Tuesday, November 24, 2009


Of course, they blame the government.  It is what friends in the US call the BDS, although here it is GDS:  Gloria Derangement Syndrome.  Of course many praise the hero for his achievements now that he has been honored (and mind you, it had to take a US media group, yep, American, that some of you so hate), the question is, where were you when he was still a nobody?  So ride the popularity train, it is near elections anyway.

My school is turning twenty next year.  There has not been any year when we lacked applicants to our three-year industrial technician and one-year industrial skills training programs.  Because there have always been poor students, and we cater to the poor.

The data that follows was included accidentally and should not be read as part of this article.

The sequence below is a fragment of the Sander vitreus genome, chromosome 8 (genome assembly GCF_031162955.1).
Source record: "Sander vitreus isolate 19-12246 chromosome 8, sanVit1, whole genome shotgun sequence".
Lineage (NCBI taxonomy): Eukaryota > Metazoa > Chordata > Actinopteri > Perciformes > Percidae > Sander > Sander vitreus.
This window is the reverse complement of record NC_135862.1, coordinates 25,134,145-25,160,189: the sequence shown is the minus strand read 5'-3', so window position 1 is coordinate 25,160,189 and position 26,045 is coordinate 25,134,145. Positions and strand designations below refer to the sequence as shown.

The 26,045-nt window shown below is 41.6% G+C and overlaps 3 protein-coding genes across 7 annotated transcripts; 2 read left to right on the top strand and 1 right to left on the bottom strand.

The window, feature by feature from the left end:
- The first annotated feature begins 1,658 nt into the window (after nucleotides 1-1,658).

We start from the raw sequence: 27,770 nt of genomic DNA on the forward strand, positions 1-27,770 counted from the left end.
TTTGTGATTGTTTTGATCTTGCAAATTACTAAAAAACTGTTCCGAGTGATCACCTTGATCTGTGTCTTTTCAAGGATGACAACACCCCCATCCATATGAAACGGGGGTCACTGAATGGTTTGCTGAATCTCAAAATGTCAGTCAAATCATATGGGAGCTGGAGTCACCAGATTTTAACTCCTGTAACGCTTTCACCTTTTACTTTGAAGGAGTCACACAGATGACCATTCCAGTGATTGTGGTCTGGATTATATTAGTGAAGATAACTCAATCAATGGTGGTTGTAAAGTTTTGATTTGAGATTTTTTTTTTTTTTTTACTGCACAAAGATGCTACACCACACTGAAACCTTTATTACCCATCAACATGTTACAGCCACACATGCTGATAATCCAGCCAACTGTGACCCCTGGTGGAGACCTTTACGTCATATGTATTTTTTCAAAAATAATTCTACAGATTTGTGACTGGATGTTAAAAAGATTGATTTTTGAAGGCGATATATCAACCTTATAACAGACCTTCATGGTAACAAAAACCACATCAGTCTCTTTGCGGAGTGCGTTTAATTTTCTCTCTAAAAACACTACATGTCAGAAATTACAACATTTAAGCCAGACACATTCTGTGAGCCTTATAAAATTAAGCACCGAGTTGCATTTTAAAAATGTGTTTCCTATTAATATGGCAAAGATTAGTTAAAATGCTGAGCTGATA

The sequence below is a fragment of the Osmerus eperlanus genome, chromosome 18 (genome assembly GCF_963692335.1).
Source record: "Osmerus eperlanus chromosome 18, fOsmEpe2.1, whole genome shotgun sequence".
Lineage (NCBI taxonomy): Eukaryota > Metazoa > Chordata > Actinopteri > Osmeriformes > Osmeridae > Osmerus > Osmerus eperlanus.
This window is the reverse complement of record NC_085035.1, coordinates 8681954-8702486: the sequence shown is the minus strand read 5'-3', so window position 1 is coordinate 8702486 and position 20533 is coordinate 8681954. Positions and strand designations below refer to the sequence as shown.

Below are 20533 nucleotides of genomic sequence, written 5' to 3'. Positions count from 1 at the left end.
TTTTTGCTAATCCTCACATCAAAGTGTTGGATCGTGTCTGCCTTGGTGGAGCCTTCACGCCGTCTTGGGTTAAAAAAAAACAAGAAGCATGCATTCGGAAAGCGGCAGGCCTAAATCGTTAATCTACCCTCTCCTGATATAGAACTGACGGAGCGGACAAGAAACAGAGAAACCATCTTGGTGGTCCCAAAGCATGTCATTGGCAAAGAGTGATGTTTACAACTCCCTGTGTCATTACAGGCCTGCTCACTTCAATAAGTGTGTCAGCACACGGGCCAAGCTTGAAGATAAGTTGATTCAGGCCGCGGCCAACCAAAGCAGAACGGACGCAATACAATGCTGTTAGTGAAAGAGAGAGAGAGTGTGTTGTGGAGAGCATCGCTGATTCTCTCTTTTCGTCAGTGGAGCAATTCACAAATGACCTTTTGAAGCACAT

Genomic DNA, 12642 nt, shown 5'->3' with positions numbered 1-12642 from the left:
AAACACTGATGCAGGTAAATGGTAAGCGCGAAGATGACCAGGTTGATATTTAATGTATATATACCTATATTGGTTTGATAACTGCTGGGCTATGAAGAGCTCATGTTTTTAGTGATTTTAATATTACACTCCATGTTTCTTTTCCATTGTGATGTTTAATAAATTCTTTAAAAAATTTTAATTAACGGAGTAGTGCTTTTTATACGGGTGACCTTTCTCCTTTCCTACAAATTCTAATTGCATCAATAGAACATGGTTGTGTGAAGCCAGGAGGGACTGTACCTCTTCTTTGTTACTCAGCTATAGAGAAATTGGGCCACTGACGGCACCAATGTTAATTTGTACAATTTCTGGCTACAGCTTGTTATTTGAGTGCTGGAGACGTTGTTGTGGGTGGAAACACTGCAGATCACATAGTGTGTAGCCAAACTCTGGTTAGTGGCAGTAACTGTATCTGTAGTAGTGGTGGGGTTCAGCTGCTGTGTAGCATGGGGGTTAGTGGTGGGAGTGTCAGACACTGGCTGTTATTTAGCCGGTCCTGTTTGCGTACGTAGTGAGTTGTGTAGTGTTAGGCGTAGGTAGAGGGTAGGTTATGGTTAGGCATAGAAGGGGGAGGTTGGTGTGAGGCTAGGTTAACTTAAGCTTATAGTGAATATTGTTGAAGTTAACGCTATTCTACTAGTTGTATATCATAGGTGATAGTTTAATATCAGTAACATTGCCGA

Even as Mr. Tinio in the PDI story puts the sorry-state of Philippine education as a "legacy of the Arroyo administration", I dare remind him that as we put up the school precisely to serve a poorly-served sector, we saw, in the first ten years of our existence, three Presidents of the Philippines.  The doldrums that RP education is in, as you seem to say, is a legacy of many Presidents, and from my school's point of view, of four Presidents, not just one.

But we do what we can to help students finish their courses, so that they can help their families improve their quality of life and take them out of the cycle of poverty.  We do not blame anyone.  We get anyone and everyone to help.  Blaming anyone and putting him in a guilt-trip does not work.  We are happier not having anyone to blame for the miseries of our students and their families. 

On second thought, we can probably blame some -- those of us in school, for not doing even better what we ought to do for these students.

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